Oktoberfest came to the Glendale Elks Lodge for the 34th year in a row on Saturday. Representing the fun were napkins picturing beer steins and pretzels.
Perennial hosts Kathearina Berger and husband of almost 56 years, Karl, welcomed the overflow crowd of 170 Elks and their guests.
Karl Berger doubled as Oktoberfest manager. German-born, he wore lederhosen and suspenders, looking as if he had just stepped out of a post card. Kathearina Berger dressed like the Bavarian beauty she is.
She took over the microphone and announced which table of guests were welcomed at the steaming buffet table with German foods served by lodge lovelies.
The entree of smoked pork chops was smothered in sauerkraut and German potatoes. A fat bratwurst accompanied the lot.
Patient guests at table two, called out of order, had enjoyed their share of olives, celery and radish appetizers, but were drooling for the good stuff. Hungry guests included Ron and Patricia Dyrness, Emblem Publicity Chairman Lynda Burns and Henry Schoessler, Ernie Seth and Roberta Schilling.
Also patiently waiting to be served were Glendale Elk and Grand Trustee Hugh Scanlon with wife, Dale, and chef Jerry Salthouse, enjoying a chef’s holiday for the evening. Also present were Glendale Elk Jose Robles with wife, Irma. Glendale Elk Mike Kelley, who now lives in Simi Valley, was accompanied by grandchildren Jax Troxler, 3, and his little sister, Kenzie Troxler, 2.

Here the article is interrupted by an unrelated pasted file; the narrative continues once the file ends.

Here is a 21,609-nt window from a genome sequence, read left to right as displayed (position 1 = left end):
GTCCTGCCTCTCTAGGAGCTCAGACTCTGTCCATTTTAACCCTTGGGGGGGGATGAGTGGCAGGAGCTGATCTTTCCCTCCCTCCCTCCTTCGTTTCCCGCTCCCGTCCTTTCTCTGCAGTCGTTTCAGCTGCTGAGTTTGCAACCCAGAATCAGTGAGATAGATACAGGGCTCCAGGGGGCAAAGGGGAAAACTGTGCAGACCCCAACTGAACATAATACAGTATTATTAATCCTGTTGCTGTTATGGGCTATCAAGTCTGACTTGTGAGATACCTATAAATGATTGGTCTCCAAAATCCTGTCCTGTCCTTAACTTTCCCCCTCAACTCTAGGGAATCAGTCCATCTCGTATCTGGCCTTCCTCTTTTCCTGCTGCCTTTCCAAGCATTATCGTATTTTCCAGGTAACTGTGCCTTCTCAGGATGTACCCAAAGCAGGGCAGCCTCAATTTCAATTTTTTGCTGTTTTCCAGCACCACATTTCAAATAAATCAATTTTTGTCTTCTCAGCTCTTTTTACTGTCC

Once seated, guests enjoyed the accordion stylings of Fullerton Elk Frankie Theer. Adding a yodel or two, Theer had lodge guests swinging on the dance floor.
The evening ended with the traditional 11 p.m. Elks toast.
Glendale Centre Theatre drama lovers were treated to a suspenseful “A Party to Murder.” The show presents six people who have been invited to play a murder mystery game on Halloween until ghosts from the past begin to haunt the proceedings.
The matinee this past Saturday was standing room only, with many in the audience subscription holders to the theater’s current season of plays.
A quartet of subscribers included Glendale residents Jane McVay and Cheryl Hanna, accompanied by Burbank residents Nancy Lark and McVay’s mother, Lillian Giese. They haven’t missed a play at the Glendale theater.
An intermission gimmick invited audience members to place their bets on who was the play’s killer. Winners would be eligible for a drawing for three plays and dinner at a local Glendale restaurant. The value of the package is $175.
“A Party to Murder” will run through Nov. 23.
Birthday wishes go to Erik Van Sleeuwen, who recently celebrated his 16th birthday at his La Crescenta home. Erik is an 11th-grade student at the Insight Academy, an on-line public high school. When he’s not studying, Erik is a budding chef. He enjoys combining herbs to produce one-of-a-kind culinary creations.
His mother, Suzette Van Sleeuwen, cousin Kathy Rands and grandfather Richard Rands celebrated the birthday boy.
RUTH SOWBY may be reached at firstname.lastname@example.org.